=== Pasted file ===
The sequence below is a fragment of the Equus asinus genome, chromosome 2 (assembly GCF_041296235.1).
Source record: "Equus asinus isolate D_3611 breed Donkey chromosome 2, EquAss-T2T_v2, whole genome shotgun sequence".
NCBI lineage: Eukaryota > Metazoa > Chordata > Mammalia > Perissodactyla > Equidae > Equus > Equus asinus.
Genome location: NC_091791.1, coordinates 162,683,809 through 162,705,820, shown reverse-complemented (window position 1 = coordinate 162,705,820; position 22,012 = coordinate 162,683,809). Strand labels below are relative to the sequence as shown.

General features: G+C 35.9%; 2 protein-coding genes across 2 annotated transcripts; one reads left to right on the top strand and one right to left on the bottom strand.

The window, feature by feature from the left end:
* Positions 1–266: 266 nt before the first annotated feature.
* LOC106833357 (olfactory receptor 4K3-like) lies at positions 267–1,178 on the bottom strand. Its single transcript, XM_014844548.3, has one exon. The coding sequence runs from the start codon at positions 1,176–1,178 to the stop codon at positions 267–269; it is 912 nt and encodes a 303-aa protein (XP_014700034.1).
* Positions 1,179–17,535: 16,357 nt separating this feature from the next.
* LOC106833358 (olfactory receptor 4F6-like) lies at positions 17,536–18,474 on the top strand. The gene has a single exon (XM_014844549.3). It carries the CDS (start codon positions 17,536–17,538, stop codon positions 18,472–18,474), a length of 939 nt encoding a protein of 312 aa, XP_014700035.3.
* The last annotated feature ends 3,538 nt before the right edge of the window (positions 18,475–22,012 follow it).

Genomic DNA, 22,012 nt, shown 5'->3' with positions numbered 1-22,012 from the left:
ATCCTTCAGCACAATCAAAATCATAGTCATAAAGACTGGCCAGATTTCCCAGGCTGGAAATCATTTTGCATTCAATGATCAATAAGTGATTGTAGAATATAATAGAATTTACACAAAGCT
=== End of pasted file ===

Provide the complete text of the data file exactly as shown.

The sequence below is a fragment of the Equus asinus genome, chromosome 2 (assembly GCF_041296235.1).
Source record: "Equus asinus isolate D_3611 breed Donkey chromosome 2, EquAss-T2T_v2, whole genome shotgun sequence".
NCBI lineage: Eukaryota > Metazoa > Chordata > Mammalia > Perissodactyla > Equidae > Equus > Equus asinus.
Genome location: NC_091791.1, coordinates 162,683,809 through 162,705,820, shown reverse-complemented (window position 1 = coordinate 162,705,820; position 22,012 = coordinate 162,683,809). Strand labels below are relative to the sequence as shown.

General features: G+C 35.9%; 2 protein-coding genes across 2 annotated transcripts; one reads left to right on the top strand and one right to left on the bottom strand.

The window, feature by feature from the left end:
* Positions 1–266: 266 nt before the first annotated feature.
* LOC106833357 (olfactory receptor 4K3-like) lies at positions 267–1,178 on the bottom strand. Its single transcript, XM_014844548.3, has one exon. The coding sequence runs from the start codon at positions 1,176–1,178 to the stop codon at positions 267–269; it is 912 nt and encodes a 303-aa protein (XP_014700034.1).
* Positions 1,179–17,535: 16,357 nt separating this feature from the next.
* LOC106833358 (olfactory receptor 4F6-like) lies at positions 17,536–18,474 on the top strand. The gene has a single exon (XM_014844549.3). It carries the CDS (start codon positions 17,536–17,538, stop codon positions 18,472–18,474), a length of 939 nt encoding a protein of 312 aa, XP_014700035.3.
* The last annotated feature ends 3,538 nt before the right edge of the window (positions 18,475–22,012 follow it).

Genomic DNA, 22,012 nt, shown 5'->3' with positions numbered 1-22,012 from the left:
ATCCTTCAGCACAATCAAAATCATAGTCATAAAGACTGGCCAGATTTCCCAGGCTGGAAATCATTTTGCATTCAATGATCAATAAGTGATTGTAGAATATAATAGAATTTACACAAAGCT